It was no accident but the result of a deliberate policy of exclusion, marginalisation, and discrimination which began in the year dot with the disenfranchisement of plantation Tamils.

Much is being said about 76 wasted years, yet very little about the ethno-religious politics which was the number one cause of that wasting.

July marks two critical anniversaries – the 2022 ousting of Gotabaya Rajapaksa and the anti-Tamil pogrom of 1983.

On 23 July 1983, the LTTE carried out the Four Four Bravo operation. 13 soldiers were killed in that ambushing of an army patrol, a spectacular feat for a small struggling guerrilla organisation. But Velupillai Prabhakaran was in no celebratory mood. Less than a fortnight previously, the organisation’s de facto deputy leader Seelan, surprised in his hideout by the army and unable to flee due to a previous injury, had ordered his comrades to shoot him. In the Four Four Bravo operation, Chellakilli, a key Tiger operative, died accidently while operating the mine. When Prabhakaran was told about the loss, “he began to wail. Seeing him, almost everyone began crying.” (Tigers of Sri Lanka: From Boys to Guerrillas – MR Narayan Swami).

Had there been no Black July, the Four Four Bravo operation might have been both the apogee and swan song of the Tigers. The pogrom of 83 saved the LTTE from oblivion, catapulting it from a nondescript armed organisation to one of the most effective and fearsome guerrilla armies in the world.

It is customary to blame the rulers in particular and elites in general for everything that went wrong with and in Ceylon/Sri Lanka. The responsibility is theirs, but not exclusively. A large part of the responsibility also belongs to political monks who used the power-hunger of rulers and would-be rulers to impose Sinhala-Buddhist supremacist agendas on successive governments. Without Sinhala Only, there would have been no Black July and no Eelam War.

As two Sabaragamuwa University academics, Pradeep Uluwaduge and Saman Handaragama, explain in a 2019 research paper, “Especially, from the 1950-60’s, political interference by Buddhist monks contributed considerably to the sundering of inter-racial coexistence. Buddhist monks believed that the rights of all communities will be protected if Sinhala-Buddhists are dominant culturally, religiously, institutionally, economically, politically, and linguistically… Monks are expected to value non-violence, yet their actions exacerbated lack of trust and suspicion among ethnic communities. Their preaching, which do not belong in the Buddhist canon, caused governments to move in wrong direction. That error remains uncorrected even now” ( – translation mine).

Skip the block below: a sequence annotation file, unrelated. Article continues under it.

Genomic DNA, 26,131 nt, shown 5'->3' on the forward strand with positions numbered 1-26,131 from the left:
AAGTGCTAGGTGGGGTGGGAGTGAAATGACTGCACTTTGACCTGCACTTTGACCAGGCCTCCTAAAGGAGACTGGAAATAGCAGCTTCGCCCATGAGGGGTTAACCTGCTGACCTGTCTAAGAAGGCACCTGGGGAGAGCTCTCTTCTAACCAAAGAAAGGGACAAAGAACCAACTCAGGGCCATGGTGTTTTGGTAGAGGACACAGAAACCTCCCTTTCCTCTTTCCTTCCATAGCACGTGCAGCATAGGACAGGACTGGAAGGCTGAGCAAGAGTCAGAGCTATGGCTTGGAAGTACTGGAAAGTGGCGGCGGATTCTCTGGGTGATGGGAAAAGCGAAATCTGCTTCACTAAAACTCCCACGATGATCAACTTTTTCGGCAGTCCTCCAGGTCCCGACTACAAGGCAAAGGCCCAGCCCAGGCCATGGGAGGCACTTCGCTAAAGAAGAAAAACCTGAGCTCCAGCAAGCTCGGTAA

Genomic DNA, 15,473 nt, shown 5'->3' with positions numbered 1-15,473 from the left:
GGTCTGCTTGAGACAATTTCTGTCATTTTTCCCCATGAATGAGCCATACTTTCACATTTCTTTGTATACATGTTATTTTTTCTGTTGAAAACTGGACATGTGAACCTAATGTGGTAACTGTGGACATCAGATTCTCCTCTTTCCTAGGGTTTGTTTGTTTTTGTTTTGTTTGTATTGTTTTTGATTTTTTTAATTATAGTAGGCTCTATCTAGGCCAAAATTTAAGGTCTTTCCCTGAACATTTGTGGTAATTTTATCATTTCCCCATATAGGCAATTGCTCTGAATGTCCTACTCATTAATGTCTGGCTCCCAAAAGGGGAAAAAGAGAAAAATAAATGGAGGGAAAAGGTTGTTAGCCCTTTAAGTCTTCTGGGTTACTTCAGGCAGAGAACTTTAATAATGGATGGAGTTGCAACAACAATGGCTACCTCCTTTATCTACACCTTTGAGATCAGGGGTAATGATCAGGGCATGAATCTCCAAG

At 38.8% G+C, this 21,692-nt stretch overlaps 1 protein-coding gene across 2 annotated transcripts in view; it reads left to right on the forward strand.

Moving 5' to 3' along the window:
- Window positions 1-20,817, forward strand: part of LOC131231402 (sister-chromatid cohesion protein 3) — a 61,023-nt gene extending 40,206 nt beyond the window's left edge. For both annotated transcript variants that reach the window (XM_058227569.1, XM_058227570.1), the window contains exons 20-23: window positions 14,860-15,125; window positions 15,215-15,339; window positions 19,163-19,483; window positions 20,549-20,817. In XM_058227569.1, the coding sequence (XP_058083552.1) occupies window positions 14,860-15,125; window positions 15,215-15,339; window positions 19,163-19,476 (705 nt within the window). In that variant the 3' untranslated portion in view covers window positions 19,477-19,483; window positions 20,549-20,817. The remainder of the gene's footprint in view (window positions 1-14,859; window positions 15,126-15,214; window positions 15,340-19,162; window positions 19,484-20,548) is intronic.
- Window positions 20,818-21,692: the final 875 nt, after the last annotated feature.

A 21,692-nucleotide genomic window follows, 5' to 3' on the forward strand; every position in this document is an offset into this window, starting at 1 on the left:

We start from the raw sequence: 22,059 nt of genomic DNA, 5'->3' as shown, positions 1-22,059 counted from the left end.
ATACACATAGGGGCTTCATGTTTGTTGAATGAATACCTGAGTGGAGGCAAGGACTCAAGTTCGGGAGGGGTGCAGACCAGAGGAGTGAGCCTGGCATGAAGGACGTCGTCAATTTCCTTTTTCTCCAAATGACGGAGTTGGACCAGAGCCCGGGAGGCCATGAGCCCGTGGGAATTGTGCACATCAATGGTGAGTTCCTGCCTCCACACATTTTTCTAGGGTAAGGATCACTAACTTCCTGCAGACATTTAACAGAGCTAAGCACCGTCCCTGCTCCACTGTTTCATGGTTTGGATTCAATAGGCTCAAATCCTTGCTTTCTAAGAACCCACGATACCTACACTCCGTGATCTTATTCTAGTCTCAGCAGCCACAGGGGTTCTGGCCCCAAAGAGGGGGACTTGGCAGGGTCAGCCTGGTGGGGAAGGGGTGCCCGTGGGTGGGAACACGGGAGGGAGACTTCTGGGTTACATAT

In 2022, President Wickremesinghe, speaking in Parliament, asked monks to stick to their job (instead of dabbling in politics). Intentionally or not, he was revisiting a battle that commenced on the cusp of Independence. The casus belli was the question whether monks should be politically active or limit themselves to spiritual and social (rural development) activities. T

he antagonists were centred round Vidyodaya and Vidyalankara pirivenas. The supposedly secular left backed the Vidyalankara monks who claimed that Bhikkus should be politically active and provide leadership to the nation. The ‘reactionary’ UNP supported the Vidyodaya position which opposed the involvement of monks in politics.

From this battle was born that dangerous misnomer, Progressive Monk. As 1948 gave into 1956, progressive monk became the driving force in the ‘struggle’ to save Lanka for its only true owners, Sinhala-Buddhists. Political monks were behind almost all discriminatory and divisive legislations and actions 1956 onwards. They also played a seminal role in stymying attempts by successive governments to achieve ethno-religious reconciliation, from the B-C Pact to the Indo Lanka Accord.

When President Wickremesinghe expressed his intention of implementing the 13th Amendment in full (like many of his promises, it was broken), Agalakada Sirisumana thero, a professor in the Sinhala Department of the Colombo University, said, “Leaders cannot be allowed to do such things the way they want. If they do, only the monks can throw you out on your ear.”

Monks as not just king-makers but also power behind the throne, de facto rulers. When Ranil Wickremesinghe postponed the LG polls indefinitely, the monk organisation aligned to the JVP/NPP asked the chief prelates to issue a Sangha Order to the President Wickremesinghe dictating him to hold elections.